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Straight Time
(Ulu Grosbard, 1978)
(Starring: Dustin Hoffman; Gary Busey; Harry Dean Stanton; Theresa Russell)

I've always had a problem with authority. If someone tells me to do something, I immediately want to do the opposite. My attitude has led to a few unpleasant encounters with authority figures in the past, whether it was teachers and principals in high school, or police officers and security guards nowadays. I find that people in such positions often abuse their power; they begin to think that they are better than everyone else, when often they're just clowns in a uniform. The parole officer in Straight Time fits that bill to a tee. He's a smarmy, sleazy a**hole who makes life unnecessarily hard for Hoffman's character, Max Dembo. When Dembo reaches a breaking point and attacks and humiliates the parole officer, I felt a great sense of glee. 'This is a movie that gets it,' I thought; 'no wonder we have so many repeat criminals when this is how you treat them.'

That key moment in the plot marks a transition both for Dembo and the tone and direction of the movie. In the first half, we watch Dembo, fresh out of prison, try to go straight. Despite being harassed and unfairly treated by the parole officer, Dembo tries to re-join society by finding employment and a place to live. He even establishes a relationship with an attractive young woman at the employment agency. Although he spends time with friends who are former criminals and drug-users, he resists their temptations. Dembo's desire to live a normal life and leave crime behind seems earnest, so we, the audience, sympathize with him and root for his success.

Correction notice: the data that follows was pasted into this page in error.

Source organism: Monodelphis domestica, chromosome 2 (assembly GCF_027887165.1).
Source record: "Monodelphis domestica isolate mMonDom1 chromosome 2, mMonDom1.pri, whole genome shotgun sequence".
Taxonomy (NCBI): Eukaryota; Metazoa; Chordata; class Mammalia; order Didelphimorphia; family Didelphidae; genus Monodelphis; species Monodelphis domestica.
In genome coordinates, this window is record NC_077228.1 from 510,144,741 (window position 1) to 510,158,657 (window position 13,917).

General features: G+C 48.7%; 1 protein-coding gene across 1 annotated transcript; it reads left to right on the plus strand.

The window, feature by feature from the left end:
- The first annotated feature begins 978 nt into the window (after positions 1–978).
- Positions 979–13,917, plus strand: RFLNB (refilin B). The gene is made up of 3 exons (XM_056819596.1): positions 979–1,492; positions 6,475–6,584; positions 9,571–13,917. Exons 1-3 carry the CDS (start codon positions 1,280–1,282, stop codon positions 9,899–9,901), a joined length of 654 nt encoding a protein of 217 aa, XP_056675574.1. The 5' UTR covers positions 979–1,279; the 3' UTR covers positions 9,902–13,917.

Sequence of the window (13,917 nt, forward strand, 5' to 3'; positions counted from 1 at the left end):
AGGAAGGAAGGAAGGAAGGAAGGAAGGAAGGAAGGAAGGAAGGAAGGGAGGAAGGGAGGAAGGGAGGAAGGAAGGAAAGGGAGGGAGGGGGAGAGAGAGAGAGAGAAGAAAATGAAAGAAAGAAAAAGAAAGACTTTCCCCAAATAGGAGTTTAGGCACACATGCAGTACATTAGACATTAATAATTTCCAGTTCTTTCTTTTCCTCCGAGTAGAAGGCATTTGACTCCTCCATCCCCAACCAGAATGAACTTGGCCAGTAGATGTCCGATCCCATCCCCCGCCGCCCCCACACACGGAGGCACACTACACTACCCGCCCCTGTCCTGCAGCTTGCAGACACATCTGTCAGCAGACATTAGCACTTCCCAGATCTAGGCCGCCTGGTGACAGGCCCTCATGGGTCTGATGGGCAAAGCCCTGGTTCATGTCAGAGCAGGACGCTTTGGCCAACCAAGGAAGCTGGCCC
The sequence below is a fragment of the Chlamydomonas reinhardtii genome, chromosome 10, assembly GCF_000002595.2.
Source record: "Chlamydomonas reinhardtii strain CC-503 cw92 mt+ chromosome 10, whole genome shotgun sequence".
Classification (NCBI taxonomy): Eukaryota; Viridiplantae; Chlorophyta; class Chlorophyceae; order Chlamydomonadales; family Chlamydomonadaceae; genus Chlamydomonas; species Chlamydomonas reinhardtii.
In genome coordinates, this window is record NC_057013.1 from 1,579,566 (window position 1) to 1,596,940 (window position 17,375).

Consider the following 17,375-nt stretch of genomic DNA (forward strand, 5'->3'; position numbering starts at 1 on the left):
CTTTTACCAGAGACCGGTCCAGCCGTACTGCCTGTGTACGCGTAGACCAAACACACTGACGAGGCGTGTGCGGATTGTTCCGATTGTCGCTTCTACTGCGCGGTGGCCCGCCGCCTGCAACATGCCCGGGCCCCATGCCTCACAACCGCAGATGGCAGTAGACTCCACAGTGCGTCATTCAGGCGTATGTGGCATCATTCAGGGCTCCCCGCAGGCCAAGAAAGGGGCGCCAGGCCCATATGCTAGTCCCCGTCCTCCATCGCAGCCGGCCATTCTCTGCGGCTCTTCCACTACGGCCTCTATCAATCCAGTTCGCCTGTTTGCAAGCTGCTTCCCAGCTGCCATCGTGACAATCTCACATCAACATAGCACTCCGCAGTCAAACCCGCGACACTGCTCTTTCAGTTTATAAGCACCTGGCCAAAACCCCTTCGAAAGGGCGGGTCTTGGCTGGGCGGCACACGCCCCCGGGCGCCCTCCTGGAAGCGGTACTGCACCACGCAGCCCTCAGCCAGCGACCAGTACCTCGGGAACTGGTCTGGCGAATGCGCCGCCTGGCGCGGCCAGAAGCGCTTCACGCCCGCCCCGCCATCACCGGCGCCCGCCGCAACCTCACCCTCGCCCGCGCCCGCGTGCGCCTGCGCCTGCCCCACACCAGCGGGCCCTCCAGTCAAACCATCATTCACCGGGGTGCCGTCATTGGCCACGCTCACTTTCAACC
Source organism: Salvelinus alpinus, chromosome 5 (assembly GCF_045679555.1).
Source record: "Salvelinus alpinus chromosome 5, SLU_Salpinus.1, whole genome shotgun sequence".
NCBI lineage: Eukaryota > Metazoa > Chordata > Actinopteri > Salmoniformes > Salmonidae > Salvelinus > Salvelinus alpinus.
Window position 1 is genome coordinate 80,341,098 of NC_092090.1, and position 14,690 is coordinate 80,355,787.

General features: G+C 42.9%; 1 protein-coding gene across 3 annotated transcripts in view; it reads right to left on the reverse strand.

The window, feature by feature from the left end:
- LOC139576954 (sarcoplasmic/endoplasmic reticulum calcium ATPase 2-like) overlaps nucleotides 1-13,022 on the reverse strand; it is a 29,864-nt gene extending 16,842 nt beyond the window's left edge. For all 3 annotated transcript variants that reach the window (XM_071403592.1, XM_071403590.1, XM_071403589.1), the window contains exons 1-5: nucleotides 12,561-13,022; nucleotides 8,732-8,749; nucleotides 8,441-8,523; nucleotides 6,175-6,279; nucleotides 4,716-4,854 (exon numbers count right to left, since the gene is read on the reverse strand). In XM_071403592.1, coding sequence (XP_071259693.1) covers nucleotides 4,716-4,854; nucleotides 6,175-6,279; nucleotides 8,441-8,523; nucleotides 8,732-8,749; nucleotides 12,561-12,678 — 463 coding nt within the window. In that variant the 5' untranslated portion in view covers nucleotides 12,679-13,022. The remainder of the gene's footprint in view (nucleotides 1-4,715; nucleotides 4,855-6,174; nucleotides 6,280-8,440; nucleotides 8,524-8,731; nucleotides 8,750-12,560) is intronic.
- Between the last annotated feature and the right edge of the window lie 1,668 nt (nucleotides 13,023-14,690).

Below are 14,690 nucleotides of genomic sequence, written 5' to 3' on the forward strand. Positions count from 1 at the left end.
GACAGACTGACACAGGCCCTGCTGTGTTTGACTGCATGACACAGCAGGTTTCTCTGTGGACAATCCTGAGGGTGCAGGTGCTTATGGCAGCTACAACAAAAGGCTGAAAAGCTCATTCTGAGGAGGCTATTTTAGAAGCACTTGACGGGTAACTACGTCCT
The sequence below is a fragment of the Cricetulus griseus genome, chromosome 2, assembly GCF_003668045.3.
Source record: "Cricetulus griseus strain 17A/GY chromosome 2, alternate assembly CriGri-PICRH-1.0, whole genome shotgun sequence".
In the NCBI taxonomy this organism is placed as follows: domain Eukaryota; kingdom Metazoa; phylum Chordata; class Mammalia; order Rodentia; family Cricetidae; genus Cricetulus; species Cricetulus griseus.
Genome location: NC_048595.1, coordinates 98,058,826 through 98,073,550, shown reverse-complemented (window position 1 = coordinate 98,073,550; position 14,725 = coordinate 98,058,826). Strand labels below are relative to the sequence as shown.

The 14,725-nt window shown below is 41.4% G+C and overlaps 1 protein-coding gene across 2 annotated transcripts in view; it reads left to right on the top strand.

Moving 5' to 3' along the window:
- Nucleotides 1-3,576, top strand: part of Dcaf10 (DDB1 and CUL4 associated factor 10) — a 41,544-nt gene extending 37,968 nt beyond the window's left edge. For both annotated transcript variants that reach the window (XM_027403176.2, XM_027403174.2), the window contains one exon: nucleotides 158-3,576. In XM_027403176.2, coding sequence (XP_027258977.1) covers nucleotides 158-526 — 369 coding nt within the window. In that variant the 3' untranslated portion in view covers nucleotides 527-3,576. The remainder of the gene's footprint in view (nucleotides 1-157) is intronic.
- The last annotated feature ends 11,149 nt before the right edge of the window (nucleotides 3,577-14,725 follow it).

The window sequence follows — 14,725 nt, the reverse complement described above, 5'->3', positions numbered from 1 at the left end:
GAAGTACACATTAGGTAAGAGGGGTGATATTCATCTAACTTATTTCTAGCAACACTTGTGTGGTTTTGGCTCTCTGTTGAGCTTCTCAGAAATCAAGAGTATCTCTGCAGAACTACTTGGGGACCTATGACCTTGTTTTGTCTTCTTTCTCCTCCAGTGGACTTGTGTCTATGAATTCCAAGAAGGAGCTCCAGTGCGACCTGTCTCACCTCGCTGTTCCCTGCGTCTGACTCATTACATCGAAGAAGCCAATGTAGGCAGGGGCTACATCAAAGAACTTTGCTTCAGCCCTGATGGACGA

Then everything changes. After he lashes out against the parole officer, his "straight time" is over and he reverts to his old criminal ways. At first, it seems like the system has left him with no other choice. I viewed Hoffman's character as a victim. But the movie has already revealed that he's been a lifelong criminal, in and out of jail since a young age. Crime is in his blood, and that becomes increasingly evident as he commits more and more crimes less out of necessity, but because of an internal lust that requires fulfillment. The monster behind his eyes is a demon no different than that of an alcoholic or a drug addict. As it rears its ugly head, the meek and humbled Max Dembo of the first half seems like a stranger, a put-on, and I felt a bit foolish for relating to him so strongly.

The quiet, understated, engrossing character study of the first half transforms into a slightly more conventional, somewhat predictable crime film in the second half. But even if the later scenes of heist-planning and bank-robbing look familiar, there's an extraordinary depth to the characters and their actions, thanks to Hoffman's phenomenal performance and the strength of the script in the first half, that isn't seen in most movies of this type, making Hoffman's character all the more real and frightening and heartbreaking.